Abolitionist Arguments Against The Death Penalty

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The death penalty is a very controversial subject in today’s culture and being a criminal justice major; this topic has a lot of interest to me. If I had to classify myself in a group that dealt with capital punishment, I would consider myself a retentionist. I am all for punishing the guilty and giving murders the punishment they deserve. Not only in my eyes, but the eyes of all retentionists, we believe that the main reason we should punish the offender is because they morally deserve it. I truly believe that the death penalty is morally permissible.
I believe that the two biggest arguments that abolitionists have going for them is the idea that the death penalty is cruel and unusual punishment and that we should respect their human dignity more. I can see where they could have an argument there but at the same time that is their belief. We all have a different stance on this subject, it’s just what you think is the better outcome in the end.
Abolitionists believe that the death penalty is considered cruel and unusual punishment due to all of the things that have happened in previous executions. They believe that innocent people who are wrongly convicted are executed, executions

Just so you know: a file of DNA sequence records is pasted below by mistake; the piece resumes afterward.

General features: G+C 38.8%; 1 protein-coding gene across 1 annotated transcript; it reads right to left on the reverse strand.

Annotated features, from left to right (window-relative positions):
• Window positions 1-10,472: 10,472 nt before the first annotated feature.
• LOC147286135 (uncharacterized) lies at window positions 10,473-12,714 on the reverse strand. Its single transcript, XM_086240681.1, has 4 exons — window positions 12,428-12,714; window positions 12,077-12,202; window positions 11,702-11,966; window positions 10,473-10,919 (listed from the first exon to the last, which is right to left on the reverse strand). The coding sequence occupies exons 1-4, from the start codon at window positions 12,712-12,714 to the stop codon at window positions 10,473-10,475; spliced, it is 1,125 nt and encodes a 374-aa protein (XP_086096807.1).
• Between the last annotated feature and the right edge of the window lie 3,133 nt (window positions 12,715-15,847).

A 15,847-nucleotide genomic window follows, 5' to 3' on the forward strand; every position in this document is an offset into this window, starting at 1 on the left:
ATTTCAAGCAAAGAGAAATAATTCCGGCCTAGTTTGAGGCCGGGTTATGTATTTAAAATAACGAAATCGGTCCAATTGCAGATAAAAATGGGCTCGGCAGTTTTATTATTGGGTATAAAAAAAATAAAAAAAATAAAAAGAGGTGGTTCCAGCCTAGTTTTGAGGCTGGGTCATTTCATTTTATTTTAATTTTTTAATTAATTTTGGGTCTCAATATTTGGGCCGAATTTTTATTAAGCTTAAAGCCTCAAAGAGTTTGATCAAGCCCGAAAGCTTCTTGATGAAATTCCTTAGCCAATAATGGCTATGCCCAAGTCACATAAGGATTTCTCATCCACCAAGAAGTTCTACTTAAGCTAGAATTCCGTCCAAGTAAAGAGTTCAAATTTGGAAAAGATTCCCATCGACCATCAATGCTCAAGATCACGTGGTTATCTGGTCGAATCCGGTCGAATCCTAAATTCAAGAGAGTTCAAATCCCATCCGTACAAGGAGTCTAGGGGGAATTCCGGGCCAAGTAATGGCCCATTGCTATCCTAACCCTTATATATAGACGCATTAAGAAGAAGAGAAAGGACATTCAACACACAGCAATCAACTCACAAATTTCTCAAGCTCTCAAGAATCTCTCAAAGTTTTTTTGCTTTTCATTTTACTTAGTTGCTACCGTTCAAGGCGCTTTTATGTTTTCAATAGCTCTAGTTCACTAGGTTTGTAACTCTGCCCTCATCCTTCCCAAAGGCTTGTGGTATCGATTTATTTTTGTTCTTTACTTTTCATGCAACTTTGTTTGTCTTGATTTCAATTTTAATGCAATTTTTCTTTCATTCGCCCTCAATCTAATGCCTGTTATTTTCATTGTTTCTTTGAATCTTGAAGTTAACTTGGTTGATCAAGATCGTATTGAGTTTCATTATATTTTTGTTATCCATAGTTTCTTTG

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Richard Dieter explains, “The death penalty is much more expensive than it’s closest alternative – life imprisonment with no parole. Capital trials are longer and more expensive at every step than other murder trials. Pre-trial motions, expert eye witness investigations, jury selection, and the necessity for two trials – one on guilt and one on sentencing – make capital cases extremely costly, even before the appeals process begins. Guilty pleas are almost unheard of when the punishment is death. In addition, many of these trials result in life sentences rather than the death penalty, so the state pays the cost of life imprisonment on top of the expensive trial.” (Dieter,

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